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Broken Promises - 2 Years After Katrina, ACLU, 2007

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Years after Katrina

2 years after Katrina

2 years after Katrina

years after Katrina



T H E A M E R I C A N C I V I L L I B E R T I E S U N I O N is the nation’s premier
guardian of liberty, working daily in courts, legislatures and communities
to defend and preserve the individual rights and freedoms guaranteed by
the Constitution and the laws of the United States.
Nadine Strossen, President
Anthony D. Romero, Executive Director
Richard Zacks, Treasurer

125 Broad Street, 18th Fl.
New York, NY 10004-2400
(212) 549-2500

Paid for by the American Civil Liberties Union Foundation.

FOREWORD _____________________________ 4

THE DEATH OF GLENN THOMAS _____________ 28

EXECUTIVE SUMMARY ____________________ 7

The Sheriff’s Revised Evacuation Plan _______ 29

INTRODUCTION __________________________ 9

DEFENDER CRISIS _______________________ 30

OF HURRICANE KATRINA _________________ 11

Devastation Brings Change:
Reforms in the Indigent Defender’s Office _____ 30

Police Abuse ___________________________ 11

JAMES TERRY __________________________ 31

STEVEN ELLOIE ________________________ 13

Over-Policing and Racial Profiling ___________ 14

The Legislature Starts Taking
Responsibility for Indigent Defense __________ 32

ANTOINE LEWIS _________________________ 15

A Precarious Balance: The Need for
Increased and Reliable Funding ____________ 32

Housing Discrimination ___________________ 16

The Costs of Inadequate Defense ___________ 32

Voter Disenfranchisement _________________ 16


Human Rights for the Victims of Katrina _____ 35

The Race to Reopen and Rebuild ___________ 18

CONCLUSION __________________________ 37

Significant Problems at Orleans Parish Prison ___ 19
Environmental Hazards ___________________ 19
Medical Care Falls Short __________________ 20
Inadequate Mental Health Care _____________ 21

RECOMMENDATIONS ____________________ 38
Recommendations to Federal Officials________ 38
Recommendations to State Officials__________ 39
Recommendations to Local Officials _________ 40


___________________ 22

KATHERINE MATTES ____________________ 24

Recommendations to the United States
Government at the Federal, State,
and Local Levels Regarding International
Human Rights Obligations ________________ 41

Excessive Force and Unchecked
Prisoner-on-Prisoner Violence ______________ 25

AUTHORS ______________________________ 42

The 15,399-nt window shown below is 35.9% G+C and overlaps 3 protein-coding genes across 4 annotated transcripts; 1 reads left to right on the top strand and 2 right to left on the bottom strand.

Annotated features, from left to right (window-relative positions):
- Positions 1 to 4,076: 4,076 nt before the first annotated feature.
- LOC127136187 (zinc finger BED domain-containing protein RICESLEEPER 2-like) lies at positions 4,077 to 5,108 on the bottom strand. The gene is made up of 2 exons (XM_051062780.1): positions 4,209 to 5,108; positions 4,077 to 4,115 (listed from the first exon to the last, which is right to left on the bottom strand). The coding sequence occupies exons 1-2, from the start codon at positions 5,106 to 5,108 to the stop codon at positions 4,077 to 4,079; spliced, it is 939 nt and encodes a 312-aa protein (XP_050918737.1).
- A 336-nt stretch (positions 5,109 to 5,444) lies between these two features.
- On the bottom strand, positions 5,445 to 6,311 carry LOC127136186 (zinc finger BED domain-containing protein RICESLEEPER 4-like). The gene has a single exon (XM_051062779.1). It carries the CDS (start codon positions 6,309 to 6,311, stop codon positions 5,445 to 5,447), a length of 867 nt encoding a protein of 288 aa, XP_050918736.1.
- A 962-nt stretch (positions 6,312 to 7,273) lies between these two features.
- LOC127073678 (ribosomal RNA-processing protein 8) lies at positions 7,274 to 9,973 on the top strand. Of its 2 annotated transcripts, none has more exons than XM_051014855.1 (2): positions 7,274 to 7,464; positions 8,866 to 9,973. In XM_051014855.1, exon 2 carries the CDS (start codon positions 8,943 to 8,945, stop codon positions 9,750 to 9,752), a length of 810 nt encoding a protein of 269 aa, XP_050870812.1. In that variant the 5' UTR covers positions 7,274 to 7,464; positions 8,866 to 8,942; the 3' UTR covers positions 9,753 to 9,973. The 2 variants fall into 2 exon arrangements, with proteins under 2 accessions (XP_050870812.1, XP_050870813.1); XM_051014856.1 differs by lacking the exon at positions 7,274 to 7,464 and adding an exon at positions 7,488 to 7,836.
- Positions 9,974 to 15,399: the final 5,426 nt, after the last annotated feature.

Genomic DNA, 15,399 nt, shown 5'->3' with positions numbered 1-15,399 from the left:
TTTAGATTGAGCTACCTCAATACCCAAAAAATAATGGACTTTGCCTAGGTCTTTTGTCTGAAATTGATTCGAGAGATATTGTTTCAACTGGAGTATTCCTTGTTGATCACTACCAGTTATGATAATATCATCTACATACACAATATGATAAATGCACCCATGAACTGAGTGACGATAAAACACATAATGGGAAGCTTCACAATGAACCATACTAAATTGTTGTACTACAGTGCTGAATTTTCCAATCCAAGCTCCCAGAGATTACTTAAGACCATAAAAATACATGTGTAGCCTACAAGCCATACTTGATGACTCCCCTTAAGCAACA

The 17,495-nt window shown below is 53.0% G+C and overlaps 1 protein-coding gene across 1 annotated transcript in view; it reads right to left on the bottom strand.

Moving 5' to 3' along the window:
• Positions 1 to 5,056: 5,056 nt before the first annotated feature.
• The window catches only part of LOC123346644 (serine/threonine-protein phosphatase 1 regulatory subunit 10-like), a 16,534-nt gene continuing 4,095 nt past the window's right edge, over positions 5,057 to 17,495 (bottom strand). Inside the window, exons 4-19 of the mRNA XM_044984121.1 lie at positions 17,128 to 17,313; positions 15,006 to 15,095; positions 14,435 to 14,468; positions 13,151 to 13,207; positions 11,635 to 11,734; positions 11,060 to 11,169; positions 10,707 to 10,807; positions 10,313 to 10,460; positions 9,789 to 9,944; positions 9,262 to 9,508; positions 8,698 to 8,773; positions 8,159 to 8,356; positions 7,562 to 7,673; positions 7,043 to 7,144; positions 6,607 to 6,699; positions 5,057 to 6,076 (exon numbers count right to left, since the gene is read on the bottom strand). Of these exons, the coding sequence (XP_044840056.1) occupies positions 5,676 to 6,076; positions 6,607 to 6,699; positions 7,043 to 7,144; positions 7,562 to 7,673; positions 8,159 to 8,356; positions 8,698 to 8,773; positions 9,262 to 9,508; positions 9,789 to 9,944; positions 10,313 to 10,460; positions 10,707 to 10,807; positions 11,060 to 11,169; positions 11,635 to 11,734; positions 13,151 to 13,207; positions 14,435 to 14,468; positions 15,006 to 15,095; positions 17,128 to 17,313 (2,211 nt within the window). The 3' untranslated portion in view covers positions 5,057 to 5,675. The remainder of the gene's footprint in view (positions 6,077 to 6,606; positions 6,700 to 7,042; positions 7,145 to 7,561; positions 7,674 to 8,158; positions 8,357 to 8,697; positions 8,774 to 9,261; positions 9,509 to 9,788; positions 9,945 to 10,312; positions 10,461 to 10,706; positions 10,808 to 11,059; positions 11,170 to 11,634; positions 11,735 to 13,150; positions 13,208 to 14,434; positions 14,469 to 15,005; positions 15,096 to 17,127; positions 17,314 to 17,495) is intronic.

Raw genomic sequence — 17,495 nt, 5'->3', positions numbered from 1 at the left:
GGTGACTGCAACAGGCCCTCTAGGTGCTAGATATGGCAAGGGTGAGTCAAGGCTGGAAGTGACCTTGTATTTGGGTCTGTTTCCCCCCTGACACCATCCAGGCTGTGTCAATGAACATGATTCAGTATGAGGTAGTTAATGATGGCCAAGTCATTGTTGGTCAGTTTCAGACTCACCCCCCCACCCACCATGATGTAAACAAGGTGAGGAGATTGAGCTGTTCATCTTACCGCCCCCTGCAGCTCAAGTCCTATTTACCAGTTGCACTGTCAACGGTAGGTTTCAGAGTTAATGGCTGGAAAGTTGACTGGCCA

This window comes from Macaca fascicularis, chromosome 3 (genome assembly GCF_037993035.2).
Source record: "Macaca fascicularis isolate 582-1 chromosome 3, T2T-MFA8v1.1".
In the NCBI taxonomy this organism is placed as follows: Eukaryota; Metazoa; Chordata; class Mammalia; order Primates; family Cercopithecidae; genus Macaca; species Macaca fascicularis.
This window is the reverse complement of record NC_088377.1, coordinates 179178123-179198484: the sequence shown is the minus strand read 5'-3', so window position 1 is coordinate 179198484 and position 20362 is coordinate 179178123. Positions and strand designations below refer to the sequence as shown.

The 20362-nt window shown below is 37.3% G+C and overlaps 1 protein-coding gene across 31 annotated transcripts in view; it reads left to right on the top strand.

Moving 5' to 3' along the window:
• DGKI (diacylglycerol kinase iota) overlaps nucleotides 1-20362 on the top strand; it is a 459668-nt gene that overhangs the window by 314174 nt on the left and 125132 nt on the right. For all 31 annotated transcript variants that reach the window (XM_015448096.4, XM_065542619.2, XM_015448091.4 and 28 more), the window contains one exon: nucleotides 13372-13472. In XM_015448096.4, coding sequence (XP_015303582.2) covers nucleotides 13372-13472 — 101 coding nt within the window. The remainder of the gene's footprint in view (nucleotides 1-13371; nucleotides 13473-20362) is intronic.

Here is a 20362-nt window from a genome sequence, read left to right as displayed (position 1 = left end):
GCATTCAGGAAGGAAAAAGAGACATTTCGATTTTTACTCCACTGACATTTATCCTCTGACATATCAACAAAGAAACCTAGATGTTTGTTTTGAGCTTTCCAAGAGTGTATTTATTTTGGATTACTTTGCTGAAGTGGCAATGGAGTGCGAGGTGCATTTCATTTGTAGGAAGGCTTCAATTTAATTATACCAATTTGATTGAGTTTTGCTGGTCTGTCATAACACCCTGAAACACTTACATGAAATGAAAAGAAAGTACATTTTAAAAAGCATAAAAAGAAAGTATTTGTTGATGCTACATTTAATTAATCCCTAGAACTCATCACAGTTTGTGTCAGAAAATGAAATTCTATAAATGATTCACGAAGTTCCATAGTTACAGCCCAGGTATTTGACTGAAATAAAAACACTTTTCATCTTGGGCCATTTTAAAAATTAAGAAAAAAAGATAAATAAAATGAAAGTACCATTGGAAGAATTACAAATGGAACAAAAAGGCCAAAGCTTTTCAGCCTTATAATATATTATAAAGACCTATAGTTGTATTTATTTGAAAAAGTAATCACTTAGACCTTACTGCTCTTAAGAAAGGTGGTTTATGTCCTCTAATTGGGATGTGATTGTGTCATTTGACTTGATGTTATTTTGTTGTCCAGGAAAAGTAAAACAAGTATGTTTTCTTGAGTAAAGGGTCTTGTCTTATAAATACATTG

____ 22

MICHAEL BOUSUM _____________________ 26
In-Custody Deaths ______________________ 27

ENDNOTES _____________________________ 44





traveled to New Orleans in early 2007 – my first visit since
Hurricane Katrina devastated the city in 2005 and thrust a
national spotlight on the persistence of racism in the context
of American poverty and American privilege.
I saw painful evidence of that persistence – and of the persistence of American indifference to the plight of poor people of
color – in the Lower 9th Ward. It was nearly eighteen
months after the storm hit and nearly every house I saw was
still deserted. Handmade street signs, put up by local folks so
that they would know which street was which, stood where
official ones had been uprooted. There were front steps to
houses that were no longer there. They looked like tombstones in a graveyard.
Politicians have made promises. After Katrina, President
Bush pledged to “clear away the legacy of inequality,” and
“renew our promise as a land of equality and decency.” I
remember President Carter coming to my native South
Bronx when I was a kid, making a similar promise.
Katrina thrust poverty and race back into America’s face. It
happens every so often in our America. Years ago it was
Newark and Detroit in flames. Now it may be Latino janitors
stopping Los Angeles traffic, demanding dignity. America
looks long enough to see the reflection of its broken aspirations in the faces of poor people of color, only to recoil or flinch
at what it sees. The fury of Katrina should have made it harder to recoil and look away. But look away we did.

2 years after Katrina

With our 53 affiliates nationwide, the American Civil
Liberties Union is uniquely poised to continue the struggle
for racial justice in our country that we forged many
decades ago. Significant battles have been won, but our
fight will persist until we overcome the “legacy of inequality” to which President Bush paid lip service two years ago.
In August 2006, the ACLU released Abandoned & Abused:
Orleans Parish Prisoners in the Wake of Hurricane Katrina –
a groundbreaking report that told the stories of some of the
7,000 men, women, and children who were warehoused at